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Lets say you need a root canal next week, and you’ve scheduled an appointment to have the procedure Tuesday afternoon. You’re probably comfortable letting your co-workers know you have a dental appointment that will have you out of touch for a few hours but back online once the anesthesia wears off.
But what happens when youre diagnosed with a more complicated, longer-term health issue?
Last spring, 29-year-old Katie Kimball started waking up nauseous every morning. At that point, she was working a demanding job managing operations for a growth company in the legal sector, so she just attributed her symptoms to stress.
But as the months passed, Kimballs condition persisted. One day while working from home, she found herself on a conference call letting co-workers know shed be right back, only to realize that she was bleeding from her large intestine. In the hospital days later, she learned that she was suffering from a condition called ulcerative colitis.
Whether its a chronic illness, a cancer diagnosis, or any other condition that will have you out of the office for multiple doctors appointments and potentially in need of special accommodations, a health issue raises complications far more difficult than trying to make sure youve completed all the items on your to-do list.
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And while theres no script for how to handle your job when your health is compromised, here are some tips on navigating what can be a very tricky work situation.
Understanding Your Condition and Your Rights
First and foremost, try to put work aside and make sure you have a doctor who you can trust to advise you on how this new health situation will affect your life.
I think the first step [in dealing with a new diagnosis] is to get as informed as possible, says Laurie Edwards, author of In the Kingdom of the Sick: A Social History of Chronic Illness in America. Try to get a realistic idea of what your limitations will be. Of course this will vary [by person], but the more information you have, the better equipped you are to make the right choices.
You may find droves of information about your illness online, but do your best to focus on what your specific needs are right now. How often will you be out of the office for appointments? What special accommodations will you need (if any)? Once you have clarified upcoming challenges for yourself, you will be able to communicate to your boss and co-workers more clearly.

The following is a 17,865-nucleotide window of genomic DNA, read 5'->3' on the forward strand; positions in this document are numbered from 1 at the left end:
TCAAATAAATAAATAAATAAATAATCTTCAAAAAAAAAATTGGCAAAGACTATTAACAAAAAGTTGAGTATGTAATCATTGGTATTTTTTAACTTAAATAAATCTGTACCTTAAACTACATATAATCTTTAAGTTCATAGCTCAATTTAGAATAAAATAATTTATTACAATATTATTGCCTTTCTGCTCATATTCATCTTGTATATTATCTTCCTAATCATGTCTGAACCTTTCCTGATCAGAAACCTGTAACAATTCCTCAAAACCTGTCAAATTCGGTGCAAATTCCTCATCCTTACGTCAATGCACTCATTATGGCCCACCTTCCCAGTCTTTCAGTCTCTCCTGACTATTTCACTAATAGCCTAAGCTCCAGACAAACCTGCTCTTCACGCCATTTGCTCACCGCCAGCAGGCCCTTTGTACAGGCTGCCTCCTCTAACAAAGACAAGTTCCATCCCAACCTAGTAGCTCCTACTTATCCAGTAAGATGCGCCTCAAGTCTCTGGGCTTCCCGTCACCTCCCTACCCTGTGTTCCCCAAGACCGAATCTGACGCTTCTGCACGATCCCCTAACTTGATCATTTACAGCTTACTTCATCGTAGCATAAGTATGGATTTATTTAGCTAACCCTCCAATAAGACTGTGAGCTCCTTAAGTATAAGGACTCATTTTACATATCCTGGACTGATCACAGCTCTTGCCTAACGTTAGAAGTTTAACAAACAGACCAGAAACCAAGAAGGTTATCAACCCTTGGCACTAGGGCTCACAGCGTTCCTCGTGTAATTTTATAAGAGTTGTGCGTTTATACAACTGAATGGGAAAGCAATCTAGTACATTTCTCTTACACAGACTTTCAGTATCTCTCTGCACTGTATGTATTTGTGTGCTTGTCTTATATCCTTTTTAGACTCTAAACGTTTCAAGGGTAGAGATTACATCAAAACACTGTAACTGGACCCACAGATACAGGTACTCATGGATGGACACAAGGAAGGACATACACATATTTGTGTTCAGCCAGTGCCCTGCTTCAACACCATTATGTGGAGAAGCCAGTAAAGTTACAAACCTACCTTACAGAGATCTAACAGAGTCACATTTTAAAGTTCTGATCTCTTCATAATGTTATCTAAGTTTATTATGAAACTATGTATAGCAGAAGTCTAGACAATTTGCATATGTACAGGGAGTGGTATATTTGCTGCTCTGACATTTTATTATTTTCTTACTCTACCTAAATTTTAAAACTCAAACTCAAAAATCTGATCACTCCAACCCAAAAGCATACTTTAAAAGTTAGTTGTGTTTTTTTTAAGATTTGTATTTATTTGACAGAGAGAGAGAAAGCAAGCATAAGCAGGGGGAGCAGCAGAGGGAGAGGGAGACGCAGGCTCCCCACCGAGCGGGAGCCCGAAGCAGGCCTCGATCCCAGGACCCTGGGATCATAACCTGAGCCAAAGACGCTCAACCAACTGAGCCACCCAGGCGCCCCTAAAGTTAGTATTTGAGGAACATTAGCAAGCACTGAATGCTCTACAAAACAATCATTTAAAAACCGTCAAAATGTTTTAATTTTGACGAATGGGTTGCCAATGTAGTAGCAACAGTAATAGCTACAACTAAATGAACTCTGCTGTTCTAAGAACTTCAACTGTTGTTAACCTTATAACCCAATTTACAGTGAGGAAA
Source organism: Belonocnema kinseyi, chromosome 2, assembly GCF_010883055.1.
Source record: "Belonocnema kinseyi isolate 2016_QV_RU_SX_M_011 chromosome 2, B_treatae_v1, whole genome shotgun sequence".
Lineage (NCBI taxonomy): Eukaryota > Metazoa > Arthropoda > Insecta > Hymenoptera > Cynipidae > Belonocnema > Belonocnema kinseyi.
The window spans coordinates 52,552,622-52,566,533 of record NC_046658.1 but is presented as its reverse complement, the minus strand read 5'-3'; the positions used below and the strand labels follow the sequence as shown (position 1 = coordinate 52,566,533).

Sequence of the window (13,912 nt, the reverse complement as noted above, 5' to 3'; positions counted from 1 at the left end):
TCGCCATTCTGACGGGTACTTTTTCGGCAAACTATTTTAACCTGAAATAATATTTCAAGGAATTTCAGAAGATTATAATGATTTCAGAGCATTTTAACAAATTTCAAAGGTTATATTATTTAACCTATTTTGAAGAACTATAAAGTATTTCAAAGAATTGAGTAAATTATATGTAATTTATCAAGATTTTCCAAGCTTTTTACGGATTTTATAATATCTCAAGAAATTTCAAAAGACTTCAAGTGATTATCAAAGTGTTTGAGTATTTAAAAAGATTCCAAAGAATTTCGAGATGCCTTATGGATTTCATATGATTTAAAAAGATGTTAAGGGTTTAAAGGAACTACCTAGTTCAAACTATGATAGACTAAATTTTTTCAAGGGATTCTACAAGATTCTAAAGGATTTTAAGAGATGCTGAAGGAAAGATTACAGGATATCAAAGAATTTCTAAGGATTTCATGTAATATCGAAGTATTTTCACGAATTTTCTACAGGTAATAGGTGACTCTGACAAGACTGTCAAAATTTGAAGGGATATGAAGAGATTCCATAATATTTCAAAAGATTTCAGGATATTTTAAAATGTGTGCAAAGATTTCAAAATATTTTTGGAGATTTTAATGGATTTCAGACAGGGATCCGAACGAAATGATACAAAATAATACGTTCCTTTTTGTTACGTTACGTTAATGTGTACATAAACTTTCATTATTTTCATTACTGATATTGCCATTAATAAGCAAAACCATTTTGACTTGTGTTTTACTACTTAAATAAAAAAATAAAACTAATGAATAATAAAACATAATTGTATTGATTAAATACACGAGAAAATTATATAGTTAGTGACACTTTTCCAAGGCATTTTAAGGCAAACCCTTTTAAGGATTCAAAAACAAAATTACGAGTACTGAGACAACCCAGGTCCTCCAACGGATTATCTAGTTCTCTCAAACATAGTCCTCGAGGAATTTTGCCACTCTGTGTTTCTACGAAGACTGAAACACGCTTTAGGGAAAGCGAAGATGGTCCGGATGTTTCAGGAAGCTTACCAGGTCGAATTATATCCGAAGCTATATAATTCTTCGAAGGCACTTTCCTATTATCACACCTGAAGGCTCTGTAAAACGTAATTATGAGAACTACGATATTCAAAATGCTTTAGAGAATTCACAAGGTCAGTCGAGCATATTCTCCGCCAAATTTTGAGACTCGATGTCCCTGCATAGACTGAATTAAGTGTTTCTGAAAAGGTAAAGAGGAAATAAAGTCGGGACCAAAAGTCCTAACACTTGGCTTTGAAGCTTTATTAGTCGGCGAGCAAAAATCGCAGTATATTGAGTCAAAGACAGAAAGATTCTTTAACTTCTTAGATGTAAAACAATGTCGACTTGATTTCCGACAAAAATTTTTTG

If you are dealing with an illness that will have you out of the office long-term, dont make the common mistake of using up your sick days or fearing you could lose your jobyou may have protections afforded to you by the Family Medical Leave Act (FMLA) or the Americans with Disabilities Act (ADA).
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The main thing to know about these two provisions is that the FMLA protects employees with a serious health conditionincluding pregnancy, chronic conditions like epilepsy, and cancerand provides up to 12 weeks of leave to employees who meet certain criteria. The ADA is much less detailed and very fact specific. It protects individuals with a disability, which is defined as an impairment that substantially limits a life activity and entitles them to reasonable accommodation. And there are thousands of cases for what that includes, says Megan P. Norris, chair of the Labor and Employment Group at law firm Miller Canfield.
According to Patrick Hicks, founding shareholder of the Las Vegas office of Littler Mendelsona law firm exclusively focused on labor and employment lawtheres no need to try and wrap your head around these employment laws on your own. He suggests that the best thing to do when you become seriously ill is to check your employee handbook for information and contact your HR department to ask about what protections may apply.
Manage the Conversation
After a new diagnosis or a health scare, your gut instinct may fall to one of two extremes depending on your work environment and position: to tell everyone at work what youre dealing with or to hide it completely.
But theres another option: clear communication about your health needs, which does not necessarily mean disclosing your condition.
- ^ attributed her symptoms to stress (www.thedailymuse.com)
- ^ ulcerative colitis (www.mayoclinic.com)
- ^ a cancer diagnosis (www.thedailymuse.com)
- ^ youve completed all the items on your to-do list (www.thedailymuse.com)
- ^ My Cancer Story: My Moms Cancer Helped Me Battle My Own Disease (www.thedailymuse.com)
- ^ In the Kingdom of the Sick: (www.amazon.com)
- ^ A Social History of Chronic Illness in America (www.amazon.com)
- ^ Family Medical Leave Act (FMLA) (www.dol.gov)
- ^ Americans with Disabilities Act (ADA (www.ada.gov)
- ^ Im Pregnant: How to Tell Your Boss (www.thedailymuse.com)
- ^ serious health condition (www.nolo.com)
- ^ certain criteria (www.dol.gov)
- ^ reasonable accommodation (askjan.org)
- ^ Megan P. Norris (www.millercanfield.com)
- ^ Patrick Hicks (www.littler.com)
Healthy Living (Fit to 100: Secrets to Health and Longevity) (Kindle Edition) tagged “health tips” 8 times
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